Puzzles & Games Network problem

Discussion in 'Puzzles & Games' started by amantine, Feb 17, 2005.

  1. amantine

    amantine Premium Member

    My math teacher asked me if I had any ideas to solve this problem, which he couldn't solve either.

    The problem

    Imagine a telephone network. There is a central point to which all phones must be connected. However, it is also to connect a point via another point. All points must be somehow connected to the central point and there must be no redundant connections. The number n is the number of points.

    Example for n = 2. The central C can be connected to the two points, called 1 and 2, in the following three manners:

    C-1-2 (1 connected to C and 2 connected through 1)
    C-2-1 (2 connected to C and 1 connected through 2)
    C-12 (1 and 2 connected directly to C)

    We already know that the numbers of unique patterns to connect n points is equal to (n+1)^(n-1). Let's call this formula P(n). This gives for different n:

    n -> number of patterns
    1 -> 1
    2 -> 3
    3 -> 16
    4 -> 125

    The problem is how to prove this formula? I've checked the cases 1, 2 and 3 by hand and they are true. I doubt the mathematics book my teacher has is wrong, but the proof is not in there.

    I hope you guys can solve the puzzle of proving this formula. I don't know the answer myself.

    The differents methods I tried

    I tried using induction to try and show that

    P(n+1) = P(n) + extra patterns added by new point

    However, it is very difficult to calculate the new patterns that can occur when you add a new point. Maybe binomial expansion gives a clue, but that didn't help me much either.

    The second method I tried is finding a way to simply calculated the number of patterns from scratch. This is terribly difficult. I first tried calculating the total number of patterns possible and then you still have to remove duplicates. However, even calculating the total number is very difficult.

    I thought of seeing the tree as a linear line with a certain amount of points at each distance from the central point C. When the number of points at a distance q is m(q), the total amount of patterns with possible with those numbers of points at different distances from the line is:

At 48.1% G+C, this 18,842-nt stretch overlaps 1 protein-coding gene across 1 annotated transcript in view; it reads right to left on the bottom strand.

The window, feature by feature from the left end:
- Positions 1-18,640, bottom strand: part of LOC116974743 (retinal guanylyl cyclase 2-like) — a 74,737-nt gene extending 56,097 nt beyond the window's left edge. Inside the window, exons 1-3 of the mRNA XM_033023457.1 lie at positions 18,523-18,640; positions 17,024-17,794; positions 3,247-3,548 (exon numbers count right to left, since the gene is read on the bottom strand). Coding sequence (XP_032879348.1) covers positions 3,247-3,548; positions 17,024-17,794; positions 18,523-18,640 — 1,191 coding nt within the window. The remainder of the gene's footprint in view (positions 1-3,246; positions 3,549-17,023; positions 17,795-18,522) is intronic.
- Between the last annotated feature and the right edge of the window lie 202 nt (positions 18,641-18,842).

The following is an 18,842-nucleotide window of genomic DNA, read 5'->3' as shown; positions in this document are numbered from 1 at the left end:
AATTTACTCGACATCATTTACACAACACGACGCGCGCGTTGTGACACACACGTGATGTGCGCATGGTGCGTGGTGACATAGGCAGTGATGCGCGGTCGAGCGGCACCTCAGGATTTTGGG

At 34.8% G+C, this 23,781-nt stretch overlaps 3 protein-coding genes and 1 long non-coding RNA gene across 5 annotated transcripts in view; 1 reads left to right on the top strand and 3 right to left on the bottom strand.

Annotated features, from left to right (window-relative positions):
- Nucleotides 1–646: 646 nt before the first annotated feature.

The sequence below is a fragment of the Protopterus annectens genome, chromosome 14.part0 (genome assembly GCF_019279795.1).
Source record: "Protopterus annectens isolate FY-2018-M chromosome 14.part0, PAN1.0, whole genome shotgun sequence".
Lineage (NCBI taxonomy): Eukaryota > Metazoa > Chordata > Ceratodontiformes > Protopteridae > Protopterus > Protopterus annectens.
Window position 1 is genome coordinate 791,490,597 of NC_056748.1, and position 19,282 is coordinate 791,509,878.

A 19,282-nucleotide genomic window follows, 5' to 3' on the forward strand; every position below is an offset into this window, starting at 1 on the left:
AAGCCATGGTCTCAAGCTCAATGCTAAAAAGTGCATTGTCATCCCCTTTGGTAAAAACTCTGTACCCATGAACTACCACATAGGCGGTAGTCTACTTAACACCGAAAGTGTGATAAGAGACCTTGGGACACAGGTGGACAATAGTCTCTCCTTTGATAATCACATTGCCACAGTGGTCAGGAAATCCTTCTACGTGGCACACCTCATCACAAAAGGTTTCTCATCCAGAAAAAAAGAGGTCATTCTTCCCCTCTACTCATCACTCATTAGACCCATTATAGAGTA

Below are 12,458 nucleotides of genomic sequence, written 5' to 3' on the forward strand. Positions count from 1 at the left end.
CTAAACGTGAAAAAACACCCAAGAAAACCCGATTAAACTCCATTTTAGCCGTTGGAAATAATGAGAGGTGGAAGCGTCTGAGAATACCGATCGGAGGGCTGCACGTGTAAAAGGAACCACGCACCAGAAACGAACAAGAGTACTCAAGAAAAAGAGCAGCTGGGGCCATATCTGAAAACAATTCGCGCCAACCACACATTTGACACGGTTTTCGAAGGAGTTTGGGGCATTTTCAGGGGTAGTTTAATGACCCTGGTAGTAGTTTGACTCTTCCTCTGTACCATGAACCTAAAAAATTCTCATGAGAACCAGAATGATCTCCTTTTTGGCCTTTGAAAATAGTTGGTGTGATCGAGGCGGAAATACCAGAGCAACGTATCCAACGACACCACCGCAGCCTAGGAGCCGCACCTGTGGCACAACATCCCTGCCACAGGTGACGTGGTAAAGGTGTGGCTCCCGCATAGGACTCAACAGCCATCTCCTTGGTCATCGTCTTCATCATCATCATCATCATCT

product (from x=1 to x=qmax) m(x-1)^m(x)

    However, I don't know how to calculate all the different possibilies for the different numbers of points at different distances from the central points. There are 2^n possible ways, but there is no easy to combine these two formula into one formula.

    Even if you were able to do this, you would have to remove duplicate patterns. I don't know how do this either.
     
  2. kiwirobin

    kiwirobin Premium Member

    Mmmmmmmmmmm a difficuclt problem as the possible connections obviously increase by magnitude.
    Especialy if for example C-1-2-C are also options: 1 and 2 connected directly to C and to eachother.
    I did find this in some old notes, I can't find a direct relationship but maybe of use to you.

    Network formula

    V + R - L = 1

    V = vertices = points to connect
    L = lines = the connections
    R = regions = closed areas created by connections ie: C-C, C-1-C...
     
  3. amantine

    amantine Premium Member

    One new observation I made is that the number of connections is the same in every pattern.
     
  4. Gopher

    Gopher Member

    Ideas...

    Consider representing a graph as an adjacency matrix where 1 means connected and 0 means unconnected.

    For example,

    n = 3

    A 1 2 3
    1 0 1 1
    2 1 0 0
    3 1 0 0

    Represents...

    1 ---- 2
    |
    |
    3

    Sum of all degrees = 4
    Sum of lines = 2

    Sometimes the 1 and 0s are also used to indicate direction.

    A 1 2 3
    1 0 1 0
    2 1 0 0
    3 0 1 0

    Represents...

    1 ------ 2 <------ 3

    A 1 2 3
    1 1 0 0
    2 0 1 0
    3 0 0 1

    Represents Points 1 2 3 pointing at themselves and not connected to each other.

    How many graphs can be represented by a nxn matrix?
    What do we subtract to get to the number of unique paths that you gave in your formula?

    [Edited on 2-17-2005 by Gopher]
     
  5. kiwirobin

    kiwirobin Premium Member

    Hence the =1 in the network formula?